Rights Organization Says Saudi Women Treated Like Children

April 23, 2008 11:30 AM
by findingDulcinea Staff
New York-based Human Rights Watch released a report Monday saying that women in Saudi Arabia are being treated as “perpetual minors.”

30-Second Summary

Human Rights Watch interviewed over 100 women and concluded that the country’s guardianship tradition was “grossly discriminatory.” The findings have been published in a report titled “Perpetual Minors: Human Rights Abuses Stemming from Male Guardianship and Sex Segregation in Saudi Arabia.”

Under the guardianship system, women cannot “work, travel, study or marry, and can be denied access to health, judicial and other public services without first obtaining permission from a male guardian,” Arabian Business reports.

Public places such as restaurants and offices are segregated according to sex, and women must always be in the company of a male guardian while out in public.

“Saudi women won’t make any progress until the government ends the abuses that stem from these misguided policies,” said Farida Deif, women’s rights researcher for the Middle East at Human Rights Watch.

The current report follows two other studies about Saudi human rights lapses released by the organization in late March. Included in the abuses detailed in those reports were a “lack of legal counsel, and forced confessions,” according to The Christian Science Monitor.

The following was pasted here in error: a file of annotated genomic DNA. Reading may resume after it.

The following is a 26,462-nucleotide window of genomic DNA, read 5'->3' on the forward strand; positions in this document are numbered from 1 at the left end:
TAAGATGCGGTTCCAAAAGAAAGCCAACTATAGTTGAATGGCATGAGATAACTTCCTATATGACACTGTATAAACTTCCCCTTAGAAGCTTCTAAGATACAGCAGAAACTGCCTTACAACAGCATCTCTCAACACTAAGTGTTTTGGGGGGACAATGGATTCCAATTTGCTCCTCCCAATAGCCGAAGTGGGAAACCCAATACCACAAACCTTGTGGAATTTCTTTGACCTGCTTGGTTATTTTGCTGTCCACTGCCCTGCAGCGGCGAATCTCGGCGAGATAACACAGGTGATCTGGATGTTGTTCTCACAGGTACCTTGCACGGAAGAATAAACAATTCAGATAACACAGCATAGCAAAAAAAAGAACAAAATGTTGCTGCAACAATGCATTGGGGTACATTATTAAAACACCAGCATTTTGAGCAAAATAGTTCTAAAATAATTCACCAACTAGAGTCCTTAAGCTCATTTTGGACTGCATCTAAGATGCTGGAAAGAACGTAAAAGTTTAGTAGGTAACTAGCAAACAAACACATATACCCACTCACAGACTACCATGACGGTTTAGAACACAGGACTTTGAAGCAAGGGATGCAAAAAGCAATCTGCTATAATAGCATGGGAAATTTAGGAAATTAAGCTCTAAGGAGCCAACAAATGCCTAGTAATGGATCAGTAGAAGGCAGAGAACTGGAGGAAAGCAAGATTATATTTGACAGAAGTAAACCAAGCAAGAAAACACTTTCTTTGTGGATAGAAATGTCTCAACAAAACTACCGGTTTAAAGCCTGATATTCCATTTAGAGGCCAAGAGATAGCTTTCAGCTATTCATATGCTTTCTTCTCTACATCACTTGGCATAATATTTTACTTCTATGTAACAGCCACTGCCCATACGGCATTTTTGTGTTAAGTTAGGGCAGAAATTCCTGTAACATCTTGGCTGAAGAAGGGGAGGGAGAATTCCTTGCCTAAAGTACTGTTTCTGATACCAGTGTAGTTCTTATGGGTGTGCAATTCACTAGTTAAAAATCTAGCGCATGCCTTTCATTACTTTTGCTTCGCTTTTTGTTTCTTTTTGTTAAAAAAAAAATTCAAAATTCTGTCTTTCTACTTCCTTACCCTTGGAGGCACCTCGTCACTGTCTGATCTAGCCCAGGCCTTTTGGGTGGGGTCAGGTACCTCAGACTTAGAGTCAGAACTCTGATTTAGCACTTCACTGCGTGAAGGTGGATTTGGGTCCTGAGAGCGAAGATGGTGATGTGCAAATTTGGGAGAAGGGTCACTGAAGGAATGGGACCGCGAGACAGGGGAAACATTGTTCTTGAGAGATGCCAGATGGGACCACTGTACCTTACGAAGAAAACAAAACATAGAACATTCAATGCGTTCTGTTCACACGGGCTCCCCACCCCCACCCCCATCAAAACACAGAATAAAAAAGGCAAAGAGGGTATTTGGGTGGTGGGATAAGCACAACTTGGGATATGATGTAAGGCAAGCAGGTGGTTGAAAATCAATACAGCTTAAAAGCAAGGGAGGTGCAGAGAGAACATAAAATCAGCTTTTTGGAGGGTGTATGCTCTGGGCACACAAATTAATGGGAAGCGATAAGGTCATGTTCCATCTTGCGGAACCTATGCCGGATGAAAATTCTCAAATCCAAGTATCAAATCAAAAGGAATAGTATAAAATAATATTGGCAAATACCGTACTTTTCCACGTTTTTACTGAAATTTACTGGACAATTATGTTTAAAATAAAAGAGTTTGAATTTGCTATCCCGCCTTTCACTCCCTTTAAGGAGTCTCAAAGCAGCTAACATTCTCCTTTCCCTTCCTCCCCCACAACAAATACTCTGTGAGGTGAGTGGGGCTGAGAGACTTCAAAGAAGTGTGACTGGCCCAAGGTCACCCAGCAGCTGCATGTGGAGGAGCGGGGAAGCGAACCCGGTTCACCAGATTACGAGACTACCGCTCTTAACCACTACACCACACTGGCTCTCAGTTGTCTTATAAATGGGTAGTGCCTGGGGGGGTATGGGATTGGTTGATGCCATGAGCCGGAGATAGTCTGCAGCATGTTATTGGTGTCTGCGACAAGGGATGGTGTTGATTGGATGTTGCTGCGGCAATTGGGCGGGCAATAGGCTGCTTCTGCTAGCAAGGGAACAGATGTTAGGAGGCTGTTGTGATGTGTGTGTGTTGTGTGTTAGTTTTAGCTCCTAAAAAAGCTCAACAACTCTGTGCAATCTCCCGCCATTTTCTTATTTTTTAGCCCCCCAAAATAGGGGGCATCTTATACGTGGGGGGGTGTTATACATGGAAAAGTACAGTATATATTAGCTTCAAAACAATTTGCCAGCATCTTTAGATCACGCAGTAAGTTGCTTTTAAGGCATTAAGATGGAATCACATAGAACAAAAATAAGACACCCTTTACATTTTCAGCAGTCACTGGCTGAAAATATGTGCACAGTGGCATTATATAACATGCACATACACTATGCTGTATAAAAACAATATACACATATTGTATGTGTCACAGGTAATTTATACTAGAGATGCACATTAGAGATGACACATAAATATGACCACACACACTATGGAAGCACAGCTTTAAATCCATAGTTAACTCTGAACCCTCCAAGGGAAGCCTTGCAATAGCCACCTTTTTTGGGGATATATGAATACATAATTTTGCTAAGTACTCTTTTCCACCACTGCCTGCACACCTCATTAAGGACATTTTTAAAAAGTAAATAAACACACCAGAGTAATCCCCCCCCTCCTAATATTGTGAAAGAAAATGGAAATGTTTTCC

On a Los Angeles Times blog, Borzou Daragahi stresses the implications of the report, considering the United States’ close alliance with Saudi Arabia and the kingdom’s role as an influential voice in the Arab and Muslim world.

But Mary Dejevsky of British newspaper The Independent questions the study, citing Qatar’s financial success: “When campaigners demand an end to such ‘misguided’ policies as segregation by sex, what they are actually saying is that Western ways rule. One look at the newly prosperous Gulf states should call that assumption into question.”

Headline Link: ‘Saudi Women Denied Basic Human Rights’

Background: ‘Slowly Opening Dialog About Human Rights’

Opinion & Analysis: The report

Reference: The Human Rights Watch report


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